ELIZABETHTOWN — Lt. Gov. Jerry Abramson promised he’d announce his intent to enter the 2015 gubernatorial race after this weekend’s Fancy Farm Picnic.
He didn’t wait long.
Abramson, one of many discussed as potential Democratic gubernatorial candidates, said Tuesday he will not seek the state’s highest office during a speech to the Elizabethtown Rotary Club. Education will be his primary focus once his term as lieutenant governor ends, but he provided no specific jobs he’ll seek.
“The bottom line for me was focus,” Abramson said after his remarks. “If you run for governor, then you’re involved in this issue and that issue and the eastern issue and the western issue and all these issues which are all very important to make a significant difference to people in their lives.
“Education is where I have my passion; education is where I think I need to be.”
His remarks may have been a signal that his 23-year political career is winding to a close. Abramson, Louisville’s longest-serving mayor before his election alongside Gov. Steve Beshear in 2011, said he doesn’t have his sights on another elected office “at this point.”
“I want to make the decision now because I’ve got a lot of friends around the state who are all very excited about what’s going to happen in 2015, and I want them to be able to go out and engage in the process,” he said during his speech in front of about 50 at Stone Hearth Restaurant.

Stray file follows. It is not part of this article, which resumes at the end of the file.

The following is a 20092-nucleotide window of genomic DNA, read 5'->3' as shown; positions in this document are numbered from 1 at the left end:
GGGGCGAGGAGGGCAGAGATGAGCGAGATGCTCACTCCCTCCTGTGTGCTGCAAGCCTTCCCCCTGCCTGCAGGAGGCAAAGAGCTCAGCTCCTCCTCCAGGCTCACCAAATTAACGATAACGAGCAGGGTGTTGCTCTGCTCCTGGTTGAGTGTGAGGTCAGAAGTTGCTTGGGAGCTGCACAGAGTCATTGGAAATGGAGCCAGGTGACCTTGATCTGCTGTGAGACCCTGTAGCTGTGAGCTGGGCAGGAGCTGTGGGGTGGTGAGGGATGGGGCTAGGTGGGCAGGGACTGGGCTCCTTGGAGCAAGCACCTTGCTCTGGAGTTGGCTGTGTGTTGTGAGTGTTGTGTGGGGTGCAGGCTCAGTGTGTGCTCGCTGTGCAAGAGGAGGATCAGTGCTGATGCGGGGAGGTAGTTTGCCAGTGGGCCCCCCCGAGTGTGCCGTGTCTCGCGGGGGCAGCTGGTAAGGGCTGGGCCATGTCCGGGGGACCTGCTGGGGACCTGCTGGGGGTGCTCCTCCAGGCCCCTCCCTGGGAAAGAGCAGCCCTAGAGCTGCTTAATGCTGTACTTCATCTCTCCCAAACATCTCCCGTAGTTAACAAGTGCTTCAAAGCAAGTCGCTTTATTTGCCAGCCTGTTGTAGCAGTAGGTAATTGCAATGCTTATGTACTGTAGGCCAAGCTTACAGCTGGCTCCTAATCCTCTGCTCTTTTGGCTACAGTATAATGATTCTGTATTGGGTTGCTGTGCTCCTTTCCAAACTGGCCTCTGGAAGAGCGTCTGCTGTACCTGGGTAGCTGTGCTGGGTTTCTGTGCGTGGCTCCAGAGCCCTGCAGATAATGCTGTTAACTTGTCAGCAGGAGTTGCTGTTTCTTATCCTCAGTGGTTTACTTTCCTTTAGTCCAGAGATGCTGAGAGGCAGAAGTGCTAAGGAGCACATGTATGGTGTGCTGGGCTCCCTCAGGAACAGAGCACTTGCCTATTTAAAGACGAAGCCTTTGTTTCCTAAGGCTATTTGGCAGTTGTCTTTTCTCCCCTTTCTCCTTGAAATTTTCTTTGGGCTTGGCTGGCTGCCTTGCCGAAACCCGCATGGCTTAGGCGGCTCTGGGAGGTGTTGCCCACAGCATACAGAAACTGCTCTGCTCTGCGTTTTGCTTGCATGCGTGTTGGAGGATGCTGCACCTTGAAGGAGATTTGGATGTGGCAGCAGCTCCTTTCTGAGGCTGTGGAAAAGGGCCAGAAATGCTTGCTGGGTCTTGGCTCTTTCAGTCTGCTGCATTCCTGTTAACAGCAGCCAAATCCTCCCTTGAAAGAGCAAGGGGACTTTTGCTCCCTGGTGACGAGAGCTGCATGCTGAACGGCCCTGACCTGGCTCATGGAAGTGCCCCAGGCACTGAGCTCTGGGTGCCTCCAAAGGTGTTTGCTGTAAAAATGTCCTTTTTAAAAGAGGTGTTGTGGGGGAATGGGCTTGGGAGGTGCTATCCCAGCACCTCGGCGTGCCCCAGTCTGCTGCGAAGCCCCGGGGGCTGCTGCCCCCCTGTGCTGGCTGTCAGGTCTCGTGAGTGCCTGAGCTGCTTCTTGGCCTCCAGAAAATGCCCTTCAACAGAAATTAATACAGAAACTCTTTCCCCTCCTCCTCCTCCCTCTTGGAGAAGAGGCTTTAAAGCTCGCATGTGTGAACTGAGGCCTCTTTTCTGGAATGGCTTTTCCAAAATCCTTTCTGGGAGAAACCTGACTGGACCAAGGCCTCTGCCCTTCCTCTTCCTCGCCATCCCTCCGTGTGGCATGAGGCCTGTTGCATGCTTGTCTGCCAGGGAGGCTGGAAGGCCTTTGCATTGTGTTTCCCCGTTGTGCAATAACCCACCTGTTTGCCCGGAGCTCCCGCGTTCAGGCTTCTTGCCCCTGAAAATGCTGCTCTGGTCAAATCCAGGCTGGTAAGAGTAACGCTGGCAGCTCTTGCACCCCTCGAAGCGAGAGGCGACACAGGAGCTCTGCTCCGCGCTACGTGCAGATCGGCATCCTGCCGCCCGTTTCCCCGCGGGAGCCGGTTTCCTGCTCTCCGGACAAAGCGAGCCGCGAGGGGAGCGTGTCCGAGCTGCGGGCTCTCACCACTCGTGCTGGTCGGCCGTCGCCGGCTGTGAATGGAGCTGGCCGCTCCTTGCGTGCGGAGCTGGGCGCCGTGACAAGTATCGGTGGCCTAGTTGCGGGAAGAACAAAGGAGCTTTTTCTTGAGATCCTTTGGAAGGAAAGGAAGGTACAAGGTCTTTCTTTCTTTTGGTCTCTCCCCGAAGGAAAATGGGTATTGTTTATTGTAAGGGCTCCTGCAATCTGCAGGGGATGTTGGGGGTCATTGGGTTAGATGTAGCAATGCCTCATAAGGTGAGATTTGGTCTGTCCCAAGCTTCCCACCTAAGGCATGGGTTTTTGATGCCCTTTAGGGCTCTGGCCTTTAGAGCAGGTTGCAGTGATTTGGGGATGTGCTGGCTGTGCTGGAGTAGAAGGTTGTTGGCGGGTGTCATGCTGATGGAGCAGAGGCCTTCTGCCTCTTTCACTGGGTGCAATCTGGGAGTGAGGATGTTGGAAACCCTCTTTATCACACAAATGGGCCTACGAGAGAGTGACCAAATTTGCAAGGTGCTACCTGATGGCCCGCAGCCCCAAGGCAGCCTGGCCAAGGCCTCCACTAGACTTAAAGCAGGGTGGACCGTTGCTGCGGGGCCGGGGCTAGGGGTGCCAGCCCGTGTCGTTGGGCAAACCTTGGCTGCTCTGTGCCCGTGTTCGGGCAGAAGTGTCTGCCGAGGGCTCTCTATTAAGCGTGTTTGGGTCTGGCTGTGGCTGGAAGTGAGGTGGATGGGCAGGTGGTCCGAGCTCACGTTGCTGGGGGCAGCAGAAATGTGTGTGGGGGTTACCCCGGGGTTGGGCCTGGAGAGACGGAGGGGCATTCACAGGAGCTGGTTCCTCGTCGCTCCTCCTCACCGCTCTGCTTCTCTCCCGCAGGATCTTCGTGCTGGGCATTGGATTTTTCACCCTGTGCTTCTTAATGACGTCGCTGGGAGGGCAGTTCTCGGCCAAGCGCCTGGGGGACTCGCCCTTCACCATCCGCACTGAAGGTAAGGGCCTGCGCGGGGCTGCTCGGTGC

“A lot of good people are already talking about running for governor. I wish them all well. That’s not what I want to do with the next chapter of my life.”
Abramson said he discussed his decision with his wife, Madeline, and others close to him. The announcement has nothing to do with his wife’s breast cancer diagnosis earlier this year, he said, noting she has undergone treatment and is “in great shape.”
The condition of Kentucky’s education system was a central theme of Abramson’s address Tuesday.
He lamented the state’s budget woes, which have caused funding cuts for new public school textbooks and professional development for teachers. Funding for schools in general has remained flat and tuition at public universities has risen considerably since the economic downturn, he said.
Abramson, 66, chaired Beshear’s commission on tax reform and said updating the state’s tax code will be a central issue in the 2014 legislative session.
Abramson has more than two years remaining in office, giving him time to consider other career options before a new administration takes office.
“If you’re asking me what I’m applying for, check my resume in about two years — I’ll be looking for a job,” Abramson told reporters.
Abramson is the first highly visible Democrat to officially bow out of the 2015 gubernatorial race.
Other names that have been floated as possible Democratic candidates include former state Auditor Crit Luallen, Attorney General Jack Conway, current Auditor Adam Edelen and former Lt. Gov. Daniel Mongiardo. On the opposite side of the political spectrum, Agriculture Commissioner James Comer, former Louisville mayoral candidate Hal Heiner and former gubernatorial candidate Phil Moffett have been discussed as potential Republican candidates in 2015.